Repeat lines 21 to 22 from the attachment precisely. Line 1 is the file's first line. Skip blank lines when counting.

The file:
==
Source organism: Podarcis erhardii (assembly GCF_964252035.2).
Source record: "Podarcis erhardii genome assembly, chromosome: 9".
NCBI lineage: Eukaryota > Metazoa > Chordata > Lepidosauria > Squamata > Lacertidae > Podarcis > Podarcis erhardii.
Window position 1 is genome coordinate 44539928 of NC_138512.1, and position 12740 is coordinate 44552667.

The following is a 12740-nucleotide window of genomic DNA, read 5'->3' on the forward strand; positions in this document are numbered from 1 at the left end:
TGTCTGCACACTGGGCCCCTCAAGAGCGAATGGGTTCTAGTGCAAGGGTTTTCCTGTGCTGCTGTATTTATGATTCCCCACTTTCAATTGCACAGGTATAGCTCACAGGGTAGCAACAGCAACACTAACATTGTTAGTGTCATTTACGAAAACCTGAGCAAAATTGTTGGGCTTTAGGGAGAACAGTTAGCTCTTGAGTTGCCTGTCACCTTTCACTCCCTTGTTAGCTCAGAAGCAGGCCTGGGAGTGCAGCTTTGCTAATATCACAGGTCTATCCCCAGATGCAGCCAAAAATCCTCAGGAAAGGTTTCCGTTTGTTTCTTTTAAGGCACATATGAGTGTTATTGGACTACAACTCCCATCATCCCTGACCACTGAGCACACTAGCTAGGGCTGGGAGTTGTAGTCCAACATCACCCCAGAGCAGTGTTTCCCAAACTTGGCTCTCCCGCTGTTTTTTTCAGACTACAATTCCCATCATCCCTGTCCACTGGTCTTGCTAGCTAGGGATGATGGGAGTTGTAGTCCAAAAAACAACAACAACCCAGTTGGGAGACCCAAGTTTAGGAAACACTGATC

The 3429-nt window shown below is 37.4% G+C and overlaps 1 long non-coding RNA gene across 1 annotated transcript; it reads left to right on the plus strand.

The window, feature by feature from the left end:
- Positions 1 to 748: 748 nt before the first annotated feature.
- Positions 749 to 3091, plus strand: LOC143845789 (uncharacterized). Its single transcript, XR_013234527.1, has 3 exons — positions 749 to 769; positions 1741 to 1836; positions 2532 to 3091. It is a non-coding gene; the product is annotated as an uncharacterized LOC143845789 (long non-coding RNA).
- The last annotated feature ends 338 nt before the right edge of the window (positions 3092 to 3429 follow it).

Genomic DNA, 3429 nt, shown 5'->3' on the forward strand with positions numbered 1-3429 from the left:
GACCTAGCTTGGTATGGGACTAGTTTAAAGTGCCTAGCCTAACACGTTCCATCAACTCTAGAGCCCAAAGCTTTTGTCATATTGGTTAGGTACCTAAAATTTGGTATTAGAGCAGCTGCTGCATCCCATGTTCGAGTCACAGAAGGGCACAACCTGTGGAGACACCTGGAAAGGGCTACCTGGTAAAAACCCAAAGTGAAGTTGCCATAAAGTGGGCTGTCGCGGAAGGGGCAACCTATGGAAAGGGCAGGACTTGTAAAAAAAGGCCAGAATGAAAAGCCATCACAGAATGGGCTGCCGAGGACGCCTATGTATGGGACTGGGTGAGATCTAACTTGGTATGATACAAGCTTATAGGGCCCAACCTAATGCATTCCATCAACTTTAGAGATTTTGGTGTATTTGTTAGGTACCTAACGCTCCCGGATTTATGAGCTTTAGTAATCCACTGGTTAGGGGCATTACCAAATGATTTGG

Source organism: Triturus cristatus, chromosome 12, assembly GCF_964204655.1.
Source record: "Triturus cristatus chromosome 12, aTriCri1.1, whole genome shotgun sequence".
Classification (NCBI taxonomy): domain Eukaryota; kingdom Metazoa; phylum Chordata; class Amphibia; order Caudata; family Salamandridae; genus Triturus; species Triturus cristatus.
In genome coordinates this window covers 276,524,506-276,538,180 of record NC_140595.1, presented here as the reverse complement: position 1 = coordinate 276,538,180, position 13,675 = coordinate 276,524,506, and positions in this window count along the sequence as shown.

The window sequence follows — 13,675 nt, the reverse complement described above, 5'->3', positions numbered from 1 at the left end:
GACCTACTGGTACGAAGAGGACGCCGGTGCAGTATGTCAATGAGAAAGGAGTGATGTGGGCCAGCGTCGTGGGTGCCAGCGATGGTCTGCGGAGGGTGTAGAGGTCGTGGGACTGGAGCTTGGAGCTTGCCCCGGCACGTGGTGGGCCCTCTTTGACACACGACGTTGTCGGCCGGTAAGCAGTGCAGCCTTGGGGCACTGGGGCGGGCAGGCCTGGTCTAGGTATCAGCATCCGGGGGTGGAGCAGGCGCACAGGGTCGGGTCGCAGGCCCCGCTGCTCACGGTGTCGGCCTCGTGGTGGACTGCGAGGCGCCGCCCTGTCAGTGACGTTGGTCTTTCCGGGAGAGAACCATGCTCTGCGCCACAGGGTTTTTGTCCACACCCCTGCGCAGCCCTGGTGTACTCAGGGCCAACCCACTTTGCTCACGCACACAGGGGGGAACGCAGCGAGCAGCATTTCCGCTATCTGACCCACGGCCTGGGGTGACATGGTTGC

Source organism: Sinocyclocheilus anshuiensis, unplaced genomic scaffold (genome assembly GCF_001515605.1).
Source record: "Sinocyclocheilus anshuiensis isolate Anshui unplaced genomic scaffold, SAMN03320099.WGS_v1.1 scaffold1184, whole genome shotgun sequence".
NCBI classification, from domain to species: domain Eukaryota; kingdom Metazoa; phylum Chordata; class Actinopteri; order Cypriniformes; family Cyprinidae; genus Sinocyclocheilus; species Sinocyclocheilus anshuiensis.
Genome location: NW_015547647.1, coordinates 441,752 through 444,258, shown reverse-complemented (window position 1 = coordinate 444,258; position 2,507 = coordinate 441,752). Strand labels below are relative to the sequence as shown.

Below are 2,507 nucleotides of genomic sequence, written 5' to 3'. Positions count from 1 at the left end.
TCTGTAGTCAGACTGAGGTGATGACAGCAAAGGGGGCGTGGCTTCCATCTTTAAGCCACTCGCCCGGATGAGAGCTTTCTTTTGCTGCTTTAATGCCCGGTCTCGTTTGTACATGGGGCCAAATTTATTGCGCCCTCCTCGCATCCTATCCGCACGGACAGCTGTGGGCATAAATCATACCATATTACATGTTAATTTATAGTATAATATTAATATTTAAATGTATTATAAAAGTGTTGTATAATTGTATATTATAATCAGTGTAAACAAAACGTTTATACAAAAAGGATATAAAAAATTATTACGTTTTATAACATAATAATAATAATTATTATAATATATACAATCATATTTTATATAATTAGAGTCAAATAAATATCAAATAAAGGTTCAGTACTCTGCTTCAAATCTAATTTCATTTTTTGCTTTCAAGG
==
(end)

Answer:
Source record: "Sinocyclocheilus anshuiensis isolate Anshui unplaced genomic scaffold, SAMN03320099.WGS_v1.1 scaffold1184, whole genome shotgun sequence".
NCBI classification, from domain to species: domain Eukaryota; kingdom Metazoa; phylum Chordata; class Actinopteri; order Cypriniformes; family Cyprinidae; genus Sinocyclocheilus; species Sinocyclocheilus anshuiensis.